Writing Off “Those Kids”

Just curious… does anyone else find this New York Times “Room For Debate” piece by Michael Petrilli, president of The Thomas B. Fordham Institute, which ran under the headline “Charters Can Do What’s Best For Students Who Care,” as breathtakingly offensive as I do? What boggles my mind is that this man is a leading voice among the so-called education reformers. His honesty is, at least, honest, I suppose. Unlike the DFERs, at least he’s not out there shouting that access to charter schools is the new civil rights movement of our time. He’s not out there suggesting that charter schools don’t cherry-pick and weed out students. So there’s that. I guess.

Instead, Petrilli’s saying that the fact that tax-dollar-funded charter schools kick out large numbers of students is “a feature, not a bug.” And that when it comes to discipline, “[t]raditional public schools that serve all comers have to find a middle ground, as best they can, which often pleases no one.”

And this guy is a thought-leader for the education reform movement.  His institute’s tagline is “Advancing Educational Excellence.”  I guess a more accurate version would read, “Advancing Education Excellent For Some.”

Judge for yourself.  Here are the money paragraphs from Petrilli:

Because [charter schools] are schools of choice, they have many advantages, including that everyone is there voluntarily. Thus they can make their discipline codes clear to incoming families (and teachers); those who find the approach too strict can go elsewhere.

This is a good compromise to a difficult problem: Not all parents (or educators) agree on how strict is too strict. Traditional public schools that serve all comers have to find a middle ground, as best they can, which often pleases no one. Schools of choice, including charters, need not make such compromises. That’s a feature, not a bug.

It’s not too strong to say that disruption is classroom cancer. It depresses achievement and makes schools unpleasant, unsafe and unconducive to learning. We need to think long and hard about taking tools away from schools — especially schools of choice — that allow their students to flourish.

In other words, we should divide students into those who care and those who don’t. We should provide resources to those who care, and warehouse the rest.  And when our public schools actually attempt to meet kids where they are and to reach all kids, they’re engaged in compromises that “please[] no one.”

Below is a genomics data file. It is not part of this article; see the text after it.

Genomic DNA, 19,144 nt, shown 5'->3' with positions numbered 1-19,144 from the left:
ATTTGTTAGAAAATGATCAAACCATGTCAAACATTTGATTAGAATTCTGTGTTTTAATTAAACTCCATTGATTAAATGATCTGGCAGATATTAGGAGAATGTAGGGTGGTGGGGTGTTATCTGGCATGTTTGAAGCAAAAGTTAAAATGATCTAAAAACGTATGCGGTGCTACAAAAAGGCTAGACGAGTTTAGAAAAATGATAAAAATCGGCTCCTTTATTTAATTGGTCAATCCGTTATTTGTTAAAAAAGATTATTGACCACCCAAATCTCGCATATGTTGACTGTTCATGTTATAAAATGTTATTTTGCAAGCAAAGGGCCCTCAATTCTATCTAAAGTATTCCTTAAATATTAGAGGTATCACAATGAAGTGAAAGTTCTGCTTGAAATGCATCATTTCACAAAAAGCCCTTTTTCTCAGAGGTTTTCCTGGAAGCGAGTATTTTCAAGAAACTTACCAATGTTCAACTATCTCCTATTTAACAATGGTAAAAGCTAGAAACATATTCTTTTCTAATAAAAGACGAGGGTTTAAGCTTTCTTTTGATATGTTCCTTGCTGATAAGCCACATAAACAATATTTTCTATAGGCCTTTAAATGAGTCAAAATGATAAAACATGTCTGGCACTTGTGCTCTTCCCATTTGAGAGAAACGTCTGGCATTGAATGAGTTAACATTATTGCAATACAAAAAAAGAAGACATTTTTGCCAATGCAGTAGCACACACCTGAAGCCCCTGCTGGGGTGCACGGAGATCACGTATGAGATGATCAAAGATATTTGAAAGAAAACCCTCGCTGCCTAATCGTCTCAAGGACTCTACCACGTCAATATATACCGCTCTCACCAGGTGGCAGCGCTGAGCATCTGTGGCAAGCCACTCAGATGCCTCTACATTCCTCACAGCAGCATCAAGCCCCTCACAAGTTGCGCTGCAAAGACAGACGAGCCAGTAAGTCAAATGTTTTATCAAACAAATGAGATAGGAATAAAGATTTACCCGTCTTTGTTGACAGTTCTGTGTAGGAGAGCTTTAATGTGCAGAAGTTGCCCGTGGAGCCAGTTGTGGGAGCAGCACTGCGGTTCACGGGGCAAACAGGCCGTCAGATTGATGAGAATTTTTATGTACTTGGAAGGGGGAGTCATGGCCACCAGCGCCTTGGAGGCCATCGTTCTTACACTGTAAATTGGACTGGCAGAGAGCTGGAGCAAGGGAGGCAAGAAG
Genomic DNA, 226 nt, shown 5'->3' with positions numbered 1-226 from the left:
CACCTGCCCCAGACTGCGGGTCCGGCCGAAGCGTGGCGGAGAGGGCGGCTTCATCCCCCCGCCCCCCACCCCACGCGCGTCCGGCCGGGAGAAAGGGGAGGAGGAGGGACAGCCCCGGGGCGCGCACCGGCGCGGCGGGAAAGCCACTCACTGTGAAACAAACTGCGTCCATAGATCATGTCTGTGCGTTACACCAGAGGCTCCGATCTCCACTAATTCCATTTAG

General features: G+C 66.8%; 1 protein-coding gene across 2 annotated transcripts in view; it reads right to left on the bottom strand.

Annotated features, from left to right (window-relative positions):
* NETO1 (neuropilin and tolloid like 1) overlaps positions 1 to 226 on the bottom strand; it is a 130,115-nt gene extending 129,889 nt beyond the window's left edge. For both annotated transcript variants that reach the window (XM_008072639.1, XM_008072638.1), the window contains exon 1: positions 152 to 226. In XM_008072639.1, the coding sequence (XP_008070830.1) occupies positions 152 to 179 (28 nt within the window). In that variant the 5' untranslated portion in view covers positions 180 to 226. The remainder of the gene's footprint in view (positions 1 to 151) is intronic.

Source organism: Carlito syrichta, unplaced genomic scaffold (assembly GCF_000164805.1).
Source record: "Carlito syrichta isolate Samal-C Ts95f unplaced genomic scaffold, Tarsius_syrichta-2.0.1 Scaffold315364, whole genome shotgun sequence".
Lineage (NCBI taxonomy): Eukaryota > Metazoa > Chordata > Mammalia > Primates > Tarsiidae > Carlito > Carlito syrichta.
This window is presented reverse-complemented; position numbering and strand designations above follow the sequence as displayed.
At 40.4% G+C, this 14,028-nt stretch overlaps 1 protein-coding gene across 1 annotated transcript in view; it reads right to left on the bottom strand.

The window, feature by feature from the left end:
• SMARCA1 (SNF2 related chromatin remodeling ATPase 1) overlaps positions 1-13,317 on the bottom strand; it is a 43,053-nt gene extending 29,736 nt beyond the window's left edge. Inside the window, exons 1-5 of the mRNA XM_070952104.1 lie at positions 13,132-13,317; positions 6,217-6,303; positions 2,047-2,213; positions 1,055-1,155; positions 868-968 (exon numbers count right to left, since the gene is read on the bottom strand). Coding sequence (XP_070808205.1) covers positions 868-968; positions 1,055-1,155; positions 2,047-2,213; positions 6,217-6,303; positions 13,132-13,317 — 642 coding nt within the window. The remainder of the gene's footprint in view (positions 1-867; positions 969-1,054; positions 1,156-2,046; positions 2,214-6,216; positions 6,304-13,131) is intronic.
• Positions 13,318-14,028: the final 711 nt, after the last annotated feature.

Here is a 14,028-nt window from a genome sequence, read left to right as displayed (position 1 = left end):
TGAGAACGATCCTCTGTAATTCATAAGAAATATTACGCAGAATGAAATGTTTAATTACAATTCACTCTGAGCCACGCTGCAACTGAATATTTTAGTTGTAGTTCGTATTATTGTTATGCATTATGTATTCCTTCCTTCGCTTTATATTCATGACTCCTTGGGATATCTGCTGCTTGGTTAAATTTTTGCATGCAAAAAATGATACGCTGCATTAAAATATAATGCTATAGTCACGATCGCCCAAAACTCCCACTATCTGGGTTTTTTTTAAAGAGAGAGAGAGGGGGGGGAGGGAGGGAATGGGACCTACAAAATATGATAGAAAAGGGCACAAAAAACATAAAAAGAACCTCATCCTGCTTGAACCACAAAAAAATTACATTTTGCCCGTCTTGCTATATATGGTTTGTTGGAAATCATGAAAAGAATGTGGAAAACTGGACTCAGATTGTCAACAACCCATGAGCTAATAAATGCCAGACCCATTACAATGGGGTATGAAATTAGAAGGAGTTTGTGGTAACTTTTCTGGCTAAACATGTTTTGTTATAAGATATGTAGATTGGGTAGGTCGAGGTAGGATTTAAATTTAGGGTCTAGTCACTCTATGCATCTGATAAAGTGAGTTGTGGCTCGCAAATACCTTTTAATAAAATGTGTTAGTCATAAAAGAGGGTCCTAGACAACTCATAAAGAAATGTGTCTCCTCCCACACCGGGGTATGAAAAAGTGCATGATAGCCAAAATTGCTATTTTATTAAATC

Of course Petrilli eliminated two key words from his last sentence.  It should read: “We need to think long and hard about taking tools away from schools — especially schools of choice — that allow [some of] their students to flourish.”

I’m flabbergasted.

Is it really okay to openly advocate for charter school discipline policies that weed out a significant portion of the student body (without, in most cases, replacing those expelled or “counseled out” students, of course)?

Is it really okay to say that our public schools are places of compromises that please no one?

Is it really okay to imply that public schools truly are the schools of last resort, that their highest and best purpose is to serve as dumping grounds for those students who are not good enough (or malleable enough, or terrified enough, or controllable enough) to succeed in charters?

On Twitter, Petrilli argued that he’s saying that public schools should be able to kick kids out with impunity as well, as if that somehow makes his proposal okay. I asked him what he suggests doing with all of the kids he suggests kicking out. His response was that we can send those kids to “alternative schools.” In other words, we’re supposed to warehouse “those kids” in faux-schools until they drop out or end up in prison, but there’s no point in trying to motivate them, reach them, or educate them. We should just separate them from the rest of us.  We should just face facts and write them off. Because they don’t care. They are ungovernable. Unteachable.  And so we owe “those children” nothing.  Despite the fact that they are children.